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Trek brought the media to Brian Head, Utah for a couple fun days of downhilling on their new 2011 Session 88. Since I've been riding a 2010 Session 8 all summer, it was a fun comparison to make between the new bike and my current bike. The video will give you a quick rundown of the important changes on the new frame and shock, while geometry is listed below, so you can do your homework.

Video of the major changes to the frame and shock on the 2011 Trek Session 88
Double-click to edit

The Similarities
I think it's important to note that the actual suspension design, pivot placements, geometry and mechanics of the 2010 Session 8 and 88 are identical to the 2011 Session 88. There is no difference with how or where the rear wheel moves or how the angles work.

PhotoThe Differences
What makes the 2011 Session 88 so special are some important details that show the progression and constant refinement Trek is putting into their bikes. The little things add up at the World Cup level and Trek listened to their TWR team to develop this new frame and rear shock.
    The frame has some unqiue details that make it stand out. The tubeset is new and there has been a lot of thought put into the tube shapes and protective elements that are built into the new frame. These features (in my mind) take a back seat to the development of the custom-tuned Fox DHX RC4 shock that only comes on the 2011 Session 88. The shock is what you'll notice while you're riding the bike.

The Shock

    Jose Gonzalez and his ACG crew developed the custom-tuned rear shock in conjunction with Fox Racing Shox, based on input from the Trek World Racing team. The short description of the tune is that the shock allows for more mid-stroke control, creating a more consistent and linear suspension curve...something that TWR desired on their bikes. I could notice this difference between my current Session set up (which has a Vivid Air) and the new Session 88.
    The 2011 Session 88 felt generally more stable and damped, especially when the speed picked up. My 2010 Session is definitely stable and excels in that "bike park" environment where trails are a little more manicured and predictable. At speed and on the very rough stuff, however, my 2010 Session can dance around a bit. The 2011 Session excelled when the going got rough. This would make sense with the requests of the TWR team. They're out for blood, speed and no-holds-barred runs. The 2011 Session delivers that because of the custom-tuned shock.
    With that said, the RC4 has low-speed compression tuning abilities that allow the 2011 Session to keep a lively during bermed corners and jumps, so you can get that "best of both worlds" feel between lively and playful, yet aggressive and big bump-eating.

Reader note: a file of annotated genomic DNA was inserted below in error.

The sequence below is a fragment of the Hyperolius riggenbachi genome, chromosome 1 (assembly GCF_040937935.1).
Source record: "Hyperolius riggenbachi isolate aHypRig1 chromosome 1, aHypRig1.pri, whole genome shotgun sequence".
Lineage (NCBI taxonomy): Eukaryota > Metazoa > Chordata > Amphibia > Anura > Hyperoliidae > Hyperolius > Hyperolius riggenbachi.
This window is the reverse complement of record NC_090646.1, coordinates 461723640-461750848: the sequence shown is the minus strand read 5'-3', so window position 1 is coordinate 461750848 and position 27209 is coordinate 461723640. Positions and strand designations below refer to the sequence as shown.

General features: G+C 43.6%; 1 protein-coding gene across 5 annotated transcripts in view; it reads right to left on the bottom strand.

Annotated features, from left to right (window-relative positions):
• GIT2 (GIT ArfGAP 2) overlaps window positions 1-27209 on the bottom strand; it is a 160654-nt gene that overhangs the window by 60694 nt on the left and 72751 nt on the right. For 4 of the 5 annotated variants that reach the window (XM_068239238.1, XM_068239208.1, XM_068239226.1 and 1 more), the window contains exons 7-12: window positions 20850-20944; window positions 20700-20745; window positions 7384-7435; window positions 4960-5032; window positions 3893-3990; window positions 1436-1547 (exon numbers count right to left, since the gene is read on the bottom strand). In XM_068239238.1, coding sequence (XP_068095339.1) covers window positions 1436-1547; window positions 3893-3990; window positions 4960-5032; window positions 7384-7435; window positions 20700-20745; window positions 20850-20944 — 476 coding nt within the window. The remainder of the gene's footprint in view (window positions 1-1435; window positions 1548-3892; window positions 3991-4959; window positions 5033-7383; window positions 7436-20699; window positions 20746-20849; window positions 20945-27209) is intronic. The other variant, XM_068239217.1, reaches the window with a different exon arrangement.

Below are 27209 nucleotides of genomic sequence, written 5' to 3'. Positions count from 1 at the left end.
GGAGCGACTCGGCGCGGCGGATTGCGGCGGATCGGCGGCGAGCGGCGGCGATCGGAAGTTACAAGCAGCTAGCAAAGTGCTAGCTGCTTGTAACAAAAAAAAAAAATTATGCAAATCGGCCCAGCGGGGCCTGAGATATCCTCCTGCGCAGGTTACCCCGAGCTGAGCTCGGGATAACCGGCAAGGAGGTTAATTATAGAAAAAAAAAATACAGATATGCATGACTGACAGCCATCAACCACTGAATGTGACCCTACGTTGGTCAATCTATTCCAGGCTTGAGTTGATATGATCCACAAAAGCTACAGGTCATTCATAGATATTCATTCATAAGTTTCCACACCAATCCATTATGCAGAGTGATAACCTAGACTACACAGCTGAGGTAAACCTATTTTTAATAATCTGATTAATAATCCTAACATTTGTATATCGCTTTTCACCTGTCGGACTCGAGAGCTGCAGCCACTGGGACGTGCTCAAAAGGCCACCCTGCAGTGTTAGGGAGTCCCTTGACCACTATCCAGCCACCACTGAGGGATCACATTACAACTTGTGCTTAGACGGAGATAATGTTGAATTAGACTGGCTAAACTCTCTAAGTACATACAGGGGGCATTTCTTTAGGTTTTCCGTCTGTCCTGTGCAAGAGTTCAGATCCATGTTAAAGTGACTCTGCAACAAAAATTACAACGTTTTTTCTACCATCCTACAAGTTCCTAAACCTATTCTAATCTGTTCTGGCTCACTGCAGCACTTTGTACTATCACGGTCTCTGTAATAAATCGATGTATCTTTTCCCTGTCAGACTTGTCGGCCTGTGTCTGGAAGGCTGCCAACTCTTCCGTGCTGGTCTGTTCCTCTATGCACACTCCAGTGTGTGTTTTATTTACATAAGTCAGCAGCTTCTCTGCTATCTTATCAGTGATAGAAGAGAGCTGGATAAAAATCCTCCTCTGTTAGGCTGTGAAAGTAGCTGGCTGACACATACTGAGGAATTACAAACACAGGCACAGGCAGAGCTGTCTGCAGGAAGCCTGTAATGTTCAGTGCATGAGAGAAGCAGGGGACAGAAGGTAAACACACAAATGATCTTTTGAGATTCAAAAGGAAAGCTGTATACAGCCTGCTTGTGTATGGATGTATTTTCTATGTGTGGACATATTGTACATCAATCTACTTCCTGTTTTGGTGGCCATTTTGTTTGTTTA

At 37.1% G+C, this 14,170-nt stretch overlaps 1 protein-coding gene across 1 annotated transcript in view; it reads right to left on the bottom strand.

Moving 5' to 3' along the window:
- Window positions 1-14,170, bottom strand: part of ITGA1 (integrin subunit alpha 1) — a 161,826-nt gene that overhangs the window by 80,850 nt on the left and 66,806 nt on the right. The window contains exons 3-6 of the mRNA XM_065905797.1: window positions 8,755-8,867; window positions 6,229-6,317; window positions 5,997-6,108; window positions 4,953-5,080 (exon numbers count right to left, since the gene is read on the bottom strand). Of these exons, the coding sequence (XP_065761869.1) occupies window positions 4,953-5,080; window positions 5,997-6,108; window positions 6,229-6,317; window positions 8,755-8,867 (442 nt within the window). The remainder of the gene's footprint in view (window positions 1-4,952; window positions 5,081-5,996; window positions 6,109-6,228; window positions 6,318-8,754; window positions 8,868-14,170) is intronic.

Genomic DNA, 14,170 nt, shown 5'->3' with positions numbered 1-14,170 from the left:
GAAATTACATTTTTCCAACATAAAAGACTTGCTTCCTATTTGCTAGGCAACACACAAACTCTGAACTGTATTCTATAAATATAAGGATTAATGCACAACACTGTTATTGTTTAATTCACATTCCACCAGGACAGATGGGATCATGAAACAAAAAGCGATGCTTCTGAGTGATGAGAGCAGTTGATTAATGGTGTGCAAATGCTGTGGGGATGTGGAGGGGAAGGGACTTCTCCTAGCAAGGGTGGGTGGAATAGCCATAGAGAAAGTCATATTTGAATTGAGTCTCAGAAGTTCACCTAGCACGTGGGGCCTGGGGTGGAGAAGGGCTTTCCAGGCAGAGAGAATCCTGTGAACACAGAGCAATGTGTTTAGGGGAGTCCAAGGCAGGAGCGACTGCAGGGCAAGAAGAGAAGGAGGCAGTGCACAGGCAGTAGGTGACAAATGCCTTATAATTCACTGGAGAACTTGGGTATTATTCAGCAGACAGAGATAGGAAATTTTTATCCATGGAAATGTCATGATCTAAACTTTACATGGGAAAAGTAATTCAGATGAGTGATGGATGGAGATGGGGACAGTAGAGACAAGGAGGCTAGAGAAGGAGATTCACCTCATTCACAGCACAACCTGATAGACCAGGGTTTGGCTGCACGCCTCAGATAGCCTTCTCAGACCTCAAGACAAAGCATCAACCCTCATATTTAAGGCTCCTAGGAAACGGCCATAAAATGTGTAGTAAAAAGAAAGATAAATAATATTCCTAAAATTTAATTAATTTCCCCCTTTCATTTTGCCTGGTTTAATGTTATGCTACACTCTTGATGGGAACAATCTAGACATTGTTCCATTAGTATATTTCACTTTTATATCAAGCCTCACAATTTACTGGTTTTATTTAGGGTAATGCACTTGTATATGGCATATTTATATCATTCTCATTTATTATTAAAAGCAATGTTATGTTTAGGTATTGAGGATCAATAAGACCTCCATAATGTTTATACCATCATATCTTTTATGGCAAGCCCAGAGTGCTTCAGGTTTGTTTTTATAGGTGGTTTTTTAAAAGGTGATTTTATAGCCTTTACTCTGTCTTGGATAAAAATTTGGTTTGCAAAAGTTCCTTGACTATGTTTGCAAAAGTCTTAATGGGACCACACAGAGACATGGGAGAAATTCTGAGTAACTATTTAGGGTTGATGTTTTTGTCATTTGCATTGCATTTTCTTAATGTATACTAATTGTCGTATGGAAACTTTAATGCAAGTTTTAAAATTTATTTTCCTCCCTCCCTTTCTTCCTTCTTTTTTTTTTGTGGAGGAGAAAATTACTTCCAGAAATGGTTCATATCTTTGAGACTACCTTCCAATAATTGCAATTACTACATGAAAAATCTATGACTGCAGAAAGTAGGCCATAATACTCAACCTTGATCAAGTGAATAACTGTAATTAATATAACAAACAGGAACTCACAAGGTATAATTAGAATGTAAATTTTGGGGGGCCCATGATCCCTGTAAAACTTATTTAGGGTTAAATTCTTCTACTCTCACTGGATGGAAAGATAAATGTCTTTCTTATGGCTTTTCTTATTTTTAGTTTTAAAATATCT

The Frame Details
I've never had a single problem with my 2010 Session 8 in the durability department and it's been shuttled and ridden in a rocky environment. If you're into this bike, you've probably read that some people have had problems with down tube dings and dents. Trek is aware of this, too and addressed the issue in all the framesets, including the new Session. Here is a list of the specific changes to the 2011 Session 88 frameset.
- Aerodynamic and more-durable down tube (they actually tested it in a wind tunnel).
- Removable deflection guard on the down tube (a similar version ships with new Session 8's).
- Lighter top tube and seat tube to offset the increased weight in the newly shaped down tube.
- Structurally integrated fork bumpers with replaceable stops.
- New forgings and box structures in the chainstay for increased stiffness and tire clearance.
- Now offered in XL sizing for you goliath-sized shredders.
The Verdict
    If I had to make a general statement about the new Session 88 vs the old Session frame (which is what the 2011 Session 8 uses, too), I'd say that the 2011 Session 88 is a racer's frame and the "old" frame is a bike park frame. The 2011 88 frame and bike build is made to go fast and it's made to be ridden aggressively, while the Session 8 frame is a great ride for those who frequent the flowy, bermy bike park trails with the occasional excursion into natural, rough terrain. You can't go wrong with either of the 2011 Session bikes, but you may be able to go "a little more right," depending on the riding you do. will give you all the info you need.

PhotoThe bike, as ridden
PhotoShandro schralping at Brian Head...the perfect place to see if that down tube guard worked. IT DID!
PhotoThe reason the new bike rips...custom-tuned Fox DHX RC4
PhotoMy 2010 Session 8, which I'm still VERY happy with...37lbs right here. (Maybe I'll swing by Trek's suspension center to see if Jose will slide me over one of those custom Fox shocks to try out...wink, wink, nudge, nudge : ) Thanks Trek!
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